Water Heater

 

Leaking water inside your home is stressful for homeowners everywhere, no matter the circumstances. It can be even more so if it’s because of a leaky water heater. It’s a minor nuisance that can quickly become a significant problem if not handled immediately. This is why it’s important to diagnose the source of the leak right away to begin the water mitigation process and prevent further damage to your home.

 

Where to Find Your Water Heater

 

Water heaters for most homeowners are an afterthought – until they start causing problems at home. The key to avoiding significant water damage is to perform regular checkups and maintenance to ensure your unit is working correctly at all times. To do that, you must know where to locate your water heater. There are common locations for your water heater. These are:

 

  • Garage. The garage is the ideal location for most tank-style water heaters. It provides shelter against outside elements, has ample storage space, and minimizes the risk of water damage in case of leaks. 
  • In the Home. For most homes built before the 1970s, water heaters were commonly installed inside the house. They are usually located next to a gas furnace in the laundry room or a separate utility room/closet. 
  • Attic. Installing water heaters in attics was the most efficient choice in homes built over the last 50 years.

 

Common Areas of Water Heater Leaks

 

A number of factors can cause a water heater to leak. Tracing the leak’s location is crucial for quick water mitigation. Follow the tips below to know where to look and quickly identify the leak’s location:

 

  • Bottom Leaks. If there are visible leaks near the bottom of the heater, then there are two possible issues: a loose drain valve or a crack in the tank. Tightening the drain valve using a pipe wrench may fix the issue. If it doesn’t, the tank may have a crack and require replacement.
  • Internal Leaks. Leaks may not be visible from the outside if it’s coming from the inner tank due to its insulation. Water may leak at the bottom of the tank when this occurs, although that is not an indicator of the leak location.
  • Top Leaks. Leaking on the upper portion of the tank may be due to faulty inlet and outlet valves. It may also be caused by corrosion on the anode rod, loosening of the pressure relief valve, or a crack in the tank itself. Tightening the components may fix the issue if the issue isn’t with the tank.
  • Condensation. If there are no visible leaks anywhere on the tank, it might be due to condensation. Condensate forms when there is a significant temperature difference between the tank and the room.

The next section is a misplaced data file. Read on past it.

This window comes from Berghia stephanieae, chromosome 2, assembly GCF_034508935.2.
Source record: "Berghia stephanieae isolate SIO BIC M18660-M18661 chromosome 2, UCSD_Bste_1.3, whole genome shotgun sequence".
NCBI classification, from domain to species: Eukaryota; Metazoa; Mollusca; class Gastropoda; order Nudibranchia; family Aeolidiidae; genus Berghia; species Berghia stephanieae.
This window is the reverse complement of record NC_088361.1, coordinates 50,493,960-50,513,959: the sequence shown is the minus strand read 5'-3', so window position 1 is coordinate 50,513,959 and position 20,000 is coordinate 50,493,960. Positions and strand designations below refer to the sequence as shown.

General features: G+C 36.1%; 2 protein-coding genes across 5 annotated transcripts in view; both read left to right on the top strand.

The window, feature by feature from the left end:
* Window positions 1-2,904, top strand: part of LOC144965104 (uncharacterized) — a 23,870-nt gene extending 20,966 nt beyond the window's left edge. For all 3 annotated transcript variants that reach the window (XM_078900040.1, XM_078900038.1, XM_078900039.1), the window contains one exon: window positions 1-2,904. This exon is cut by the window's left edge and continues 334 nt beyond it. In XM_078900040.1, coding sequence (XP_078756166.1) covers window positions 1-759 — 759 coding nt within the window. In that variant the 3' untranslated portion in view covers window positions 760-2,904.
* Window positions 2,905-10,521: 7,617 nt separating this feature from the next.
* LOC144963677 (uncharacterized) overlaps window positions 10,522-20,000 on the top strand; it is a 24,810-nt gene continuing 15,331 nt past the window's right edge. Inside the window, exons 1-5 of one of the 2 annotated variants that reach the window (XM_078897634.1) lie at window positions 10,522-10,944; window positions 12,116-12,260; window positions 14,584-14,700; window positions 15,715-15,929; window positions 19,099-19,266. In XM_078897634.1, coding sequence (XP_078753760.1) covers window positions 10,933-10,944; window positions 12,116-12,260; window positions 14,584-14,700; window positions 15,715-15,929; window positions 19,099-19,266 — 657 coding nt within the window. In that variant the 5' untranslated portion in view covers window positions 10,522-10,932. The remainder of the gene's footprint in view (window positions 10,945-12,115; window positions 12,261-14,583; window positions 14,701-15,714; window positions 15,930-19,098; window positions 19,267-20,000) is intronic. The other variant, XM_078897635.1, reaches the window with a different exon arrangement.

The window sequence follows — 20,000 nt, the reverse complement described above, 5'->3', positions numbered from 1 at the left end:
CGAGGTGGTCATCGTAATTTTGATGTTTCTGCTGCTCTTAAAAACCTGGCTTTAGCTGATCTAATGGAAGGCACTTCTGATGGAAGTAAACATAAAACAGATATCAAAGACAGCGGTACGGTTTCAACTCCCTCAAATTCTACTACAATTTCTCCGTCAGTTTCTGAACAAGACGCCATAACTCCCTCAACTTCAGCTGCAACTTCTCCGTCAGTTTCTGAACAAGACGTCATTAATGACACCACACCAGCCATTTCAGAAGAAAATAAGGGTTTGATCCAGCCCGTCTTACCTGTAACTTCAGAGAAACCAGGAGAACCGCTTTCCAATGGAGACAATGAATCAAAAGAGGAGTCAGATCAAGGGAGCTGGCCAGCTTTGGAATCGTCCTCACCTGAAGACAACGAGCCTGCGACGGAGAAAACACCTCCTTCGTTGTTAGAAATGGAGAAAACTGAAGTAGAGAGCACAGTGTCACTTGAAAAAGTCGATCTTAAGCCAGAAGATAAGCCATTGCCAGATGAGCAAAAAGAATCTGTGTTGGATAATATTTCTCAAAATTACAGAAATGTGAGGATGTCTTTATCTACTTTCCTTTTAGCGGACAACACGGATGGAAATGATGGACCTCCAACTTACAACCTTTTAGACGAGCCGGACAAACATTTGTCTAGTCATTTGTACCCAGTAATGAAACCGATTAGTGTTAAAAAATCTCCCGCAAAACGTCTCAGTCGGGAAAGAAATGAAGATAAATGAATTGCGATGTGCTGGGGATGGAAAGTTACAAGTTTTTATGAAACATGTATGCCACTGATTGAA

Determining the Extent of Water Damage

 

Water heater leaks can quickly become significant if left unchecked. In most cases, the placement of the heater is key to minimizing damage to the surrounding area. For instance, the potential for damage to your home may be minimal if the water heater is installed in the garage or basement.

 

However, one drawback is that these locations are out-of-sight, which almost always becomes an afterthought. This means even small leaks have the potential to become out of control, which may lead to damage to your belongings or microbial growth.

 

The potential for damage is amplified when the water heater is placed inside the home. Even with a drain pan, the water may quickly overflow if the leak occurs at a faster rate than it can handle. The overflowing water may seep into your carpet or flooring, ruin your furniture, or even damage the wall in the adjoining room if left long enough.

 

What To Do After Discovering a Leak

 

When you discover a leak in your water heater, it is vital to act swiftly to mitigate the damage to your home and belongings. Follow these tips below:

 

  • Turn off the water. Turn off the water supply line by turning the valve on your water heater. If it’s not working or you aren’t able to do so, shut off your home’s main water supply.
  • Turn off the power. Locate the breaker switch for your heater and turn it off to stop its heating element from working.
  • Drain the water heater. Drain the water from the tank using a hose that runs from the drain valve at the bottom of the tank to a safe lower area. Vacuum formation can be prevented by opening the relief valve handle while the drain valve is open.

Flush with cold water. Remove remaining sediments from the tank by opening the water supply for a few minutes and allowing the water to drain.

 

Call the Water Mitigation Experts in Suffolk County

 

A leaky water heater is a big problem in itself and must be dealt with quickly. Often, these problems can be fixed the DIY way, stopping the leaking almost immediately. In some cases, water damage is too extensive, and you may require professional help for water clean-up and mitigation. In that case, call Restoration 1 of Suffolk County! Get in touch with our friendly experts today, and we’ll be glad to help.